There is a growing body of evidence that the more time an individual spends living in a distressed community—especially at childhood—the worse that individual’s lifetime chances of achieving economic stability or success. Yet, more than 50 million Americans do live in such neighborhoods.
Now, the beginnings of a solution to this problem has arisen from a rather unlikely place, and a window of opportunity has opened for investors wanting to have a positive impact on our country – Qualified Opportunity Zones.
The Tax Cuts and Jobs Act created quite a stir when it was first drafted and eventually passed, with all sides of the political spectrum arguing for and against the proposed changes. Tremendous divides exist on just about every major issue in Congress. On taxes alone, the estate tax, pass-through business taxation, certain personal tax matters, acceptable deductions and the various waivers, each and collectively, are lauded or criticized. However, opportunity zones (or O-zones, as they are sometimes called) stood out as the one policy attractive and beneficial to members of Congress on both sides of the aisle.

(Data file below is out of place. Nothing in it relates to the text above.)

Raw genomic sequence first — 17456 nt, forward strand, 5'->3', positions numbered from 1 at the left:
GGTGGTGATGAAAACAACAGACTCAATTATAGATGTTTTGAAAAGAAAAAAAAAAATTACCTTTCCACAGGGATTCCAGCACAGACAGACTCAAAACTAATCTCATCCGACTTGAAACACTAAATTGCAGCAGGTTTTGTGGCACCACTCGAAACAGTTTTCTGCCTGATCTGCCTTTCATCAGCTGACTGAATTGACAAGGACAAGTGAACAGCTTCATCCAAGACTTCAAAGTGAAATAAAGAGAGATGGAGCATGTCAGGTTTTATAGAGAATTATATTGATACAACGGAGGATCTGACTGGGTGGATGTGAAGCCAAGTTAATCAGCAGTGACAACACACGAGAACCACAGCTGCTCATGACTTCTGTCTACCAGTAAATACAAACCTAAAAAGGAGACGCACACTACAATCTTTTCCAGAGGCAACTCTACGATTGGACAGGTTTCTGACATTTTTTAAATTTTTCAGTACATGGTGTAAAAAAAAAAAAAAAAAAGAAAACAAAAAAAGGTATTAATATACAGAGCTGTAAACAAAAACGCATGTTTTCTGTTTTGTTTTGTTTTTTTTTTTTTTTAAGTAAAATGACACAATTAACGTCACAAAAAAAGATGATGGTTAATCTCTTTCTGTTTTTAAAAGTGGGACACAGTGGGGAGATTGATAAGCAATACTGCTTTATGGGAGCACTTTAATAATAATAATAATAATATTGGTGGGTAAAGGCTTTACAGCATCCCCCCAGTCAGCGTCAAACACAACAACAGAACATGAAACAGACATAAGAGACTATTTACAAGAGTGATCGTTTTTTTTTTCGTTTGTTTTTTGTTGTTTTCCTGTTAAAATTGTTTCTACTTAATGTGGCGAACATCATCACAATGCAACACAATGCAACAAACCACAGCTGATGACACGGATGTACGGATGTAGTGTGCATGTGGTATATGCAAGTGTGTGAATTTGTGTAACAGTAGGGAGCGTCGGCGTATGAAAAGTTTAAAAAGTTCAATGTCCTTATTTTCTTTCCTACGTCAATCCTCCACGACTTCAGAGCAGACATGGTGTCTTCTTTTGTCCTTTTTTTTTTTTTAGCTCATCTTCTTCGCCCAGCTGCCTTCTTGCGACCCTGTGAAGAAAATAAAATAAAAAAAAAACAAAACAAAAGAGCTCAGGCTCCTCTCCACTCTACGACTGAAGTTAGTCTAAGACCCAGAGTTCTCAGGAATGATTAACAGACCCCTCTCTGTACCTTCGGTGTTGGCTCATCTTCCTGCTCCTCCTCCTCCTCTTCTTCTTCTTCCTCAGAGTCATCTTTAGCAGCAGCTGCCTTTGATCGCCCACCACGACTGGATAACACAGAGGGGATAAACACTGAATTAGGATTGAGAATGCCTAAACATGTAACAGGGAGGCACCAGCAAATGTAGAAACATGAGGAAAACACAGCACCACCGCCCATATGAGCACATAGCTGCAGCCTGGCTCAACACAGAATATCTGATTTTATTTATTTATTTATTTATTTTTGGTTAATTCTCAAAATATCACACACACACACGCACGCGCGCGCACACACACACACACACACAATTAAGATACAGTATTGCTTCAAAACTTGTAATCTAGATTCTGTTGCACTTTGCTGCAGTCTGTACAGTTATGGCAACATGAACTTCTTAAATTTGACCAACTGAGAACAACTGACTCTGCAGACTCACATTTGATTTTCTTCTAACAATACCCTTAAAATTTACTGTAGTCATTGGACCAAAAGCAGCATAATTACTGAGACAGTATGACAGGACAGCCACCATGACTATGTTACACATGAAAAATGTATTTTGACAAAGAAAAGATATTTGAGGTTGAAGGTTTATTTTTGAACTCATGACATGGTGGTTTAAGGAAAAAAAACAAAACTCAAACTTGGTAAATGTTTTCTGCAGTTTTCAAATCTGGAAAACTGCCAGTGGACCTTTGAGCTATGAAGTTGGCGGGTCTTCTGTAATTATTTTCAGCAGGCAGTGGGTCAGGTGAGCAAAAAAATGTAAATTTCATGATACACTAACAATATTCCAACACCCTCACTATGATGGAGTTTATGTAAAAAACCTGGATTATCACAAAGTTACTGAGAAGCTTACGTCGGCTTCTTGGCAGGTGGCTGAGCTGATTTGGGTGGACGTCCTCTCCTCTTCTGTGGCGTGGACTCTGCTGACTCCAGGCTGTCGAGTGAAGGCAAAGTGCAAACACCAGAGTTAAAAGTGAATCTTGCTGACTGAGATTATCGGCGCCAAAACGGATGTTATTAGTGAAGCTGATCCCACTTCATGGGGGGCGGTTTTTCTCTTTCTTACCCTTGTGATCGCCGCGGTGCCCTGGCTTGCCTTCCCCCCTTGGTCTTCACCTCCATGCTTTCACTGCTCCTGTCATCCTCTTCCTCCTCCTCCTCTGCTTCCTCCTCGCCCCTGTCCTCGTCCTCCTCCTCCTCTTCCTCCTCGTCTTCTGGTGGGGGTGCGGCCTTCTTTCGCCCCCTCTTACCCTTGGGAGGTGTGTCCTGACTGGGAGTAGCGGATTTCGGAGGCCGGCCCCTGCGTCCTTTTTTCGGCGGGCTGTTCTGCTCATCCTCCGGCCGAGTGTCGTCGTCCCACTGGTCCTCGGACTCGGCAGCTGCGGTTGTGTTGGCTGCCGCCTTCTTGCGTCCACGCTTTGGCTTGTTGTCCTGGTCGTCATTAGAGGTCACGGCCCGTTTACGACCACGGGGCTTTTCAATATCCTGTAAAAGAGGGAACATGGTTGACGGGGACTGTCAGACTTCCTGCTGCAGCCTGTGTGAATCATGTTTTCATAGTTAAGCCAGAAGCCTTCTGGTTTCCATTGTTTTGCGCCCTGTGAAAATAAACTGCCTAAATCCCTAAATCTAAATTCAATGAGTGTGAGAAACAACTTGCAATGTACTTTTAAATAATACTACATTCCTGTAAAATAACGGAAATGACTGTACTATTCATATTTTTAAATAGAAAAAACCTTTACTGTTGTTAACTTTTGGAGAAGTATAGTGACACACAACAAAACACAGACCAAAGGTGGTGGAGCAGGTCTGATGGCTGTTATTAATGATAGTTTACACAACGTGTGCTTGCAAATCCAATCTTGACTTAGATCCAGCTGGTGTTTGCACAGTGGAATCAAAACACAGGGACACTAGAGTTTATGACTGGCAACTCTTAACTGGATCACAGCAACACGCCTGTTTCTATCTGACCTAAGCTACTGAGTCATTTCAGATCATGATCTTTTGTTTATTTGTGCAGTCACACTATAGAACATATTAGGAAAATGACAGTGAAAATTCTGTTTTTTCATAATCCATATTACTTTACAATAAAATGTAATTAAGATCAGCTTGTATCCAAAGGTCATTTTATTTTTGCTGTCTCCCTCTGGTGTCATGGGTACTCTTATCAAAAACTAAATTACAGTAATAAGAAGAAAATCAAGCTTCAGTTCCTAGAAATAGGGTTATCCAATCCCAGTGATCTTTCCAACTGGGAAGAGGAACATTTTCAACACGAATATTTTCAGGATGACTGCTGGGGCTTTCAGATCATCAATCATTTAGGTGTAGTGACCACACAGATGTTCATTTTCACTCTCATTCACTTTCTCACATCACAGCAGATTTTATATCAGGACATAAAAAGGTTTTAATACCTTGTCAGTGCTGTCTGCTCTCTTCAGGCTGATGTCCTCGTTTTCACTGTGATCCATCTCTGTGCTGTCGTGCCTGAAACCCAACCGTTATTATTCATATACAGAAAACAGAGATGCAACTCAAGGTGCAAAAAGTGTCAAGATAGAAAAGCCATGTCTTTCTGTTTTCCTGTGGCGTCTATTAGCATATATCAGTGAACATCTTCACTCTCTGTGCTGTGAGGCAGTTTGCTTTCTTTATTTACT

Qualified Opportunity Zones were originally introduced in the Investing in Opportunity Act (IIOA) during the 114th Congress; it was reintroduced in 2017 in the 115th Congress by senators and representatives from both sides of the aisle, and it received nearly 100 congressional cosponsors. The goal of these O-Zones is to strengthen distressed neighborhoods across the United States through economic development and incentivize job creation in those communities.
Why do we need Opportunity Zones?
In the years since the housing recovery began, investment and development has been concentrated in “superstar” cities, including New York, Los Angeles, San Francisco, Miami and Phoenix. Meanwhile, more than 50 million Americans live in distressed neighborhoods which have yet to see much of any economic resurgence or development.
With so many people living in less-fortunate regions, governors in every state were tasked with identifying areas clearly demonstrating both the need and capacity to absorb new developments, where private capital could trigger significant economic change if properly invested. Hence, the creation of Opportunity Zones.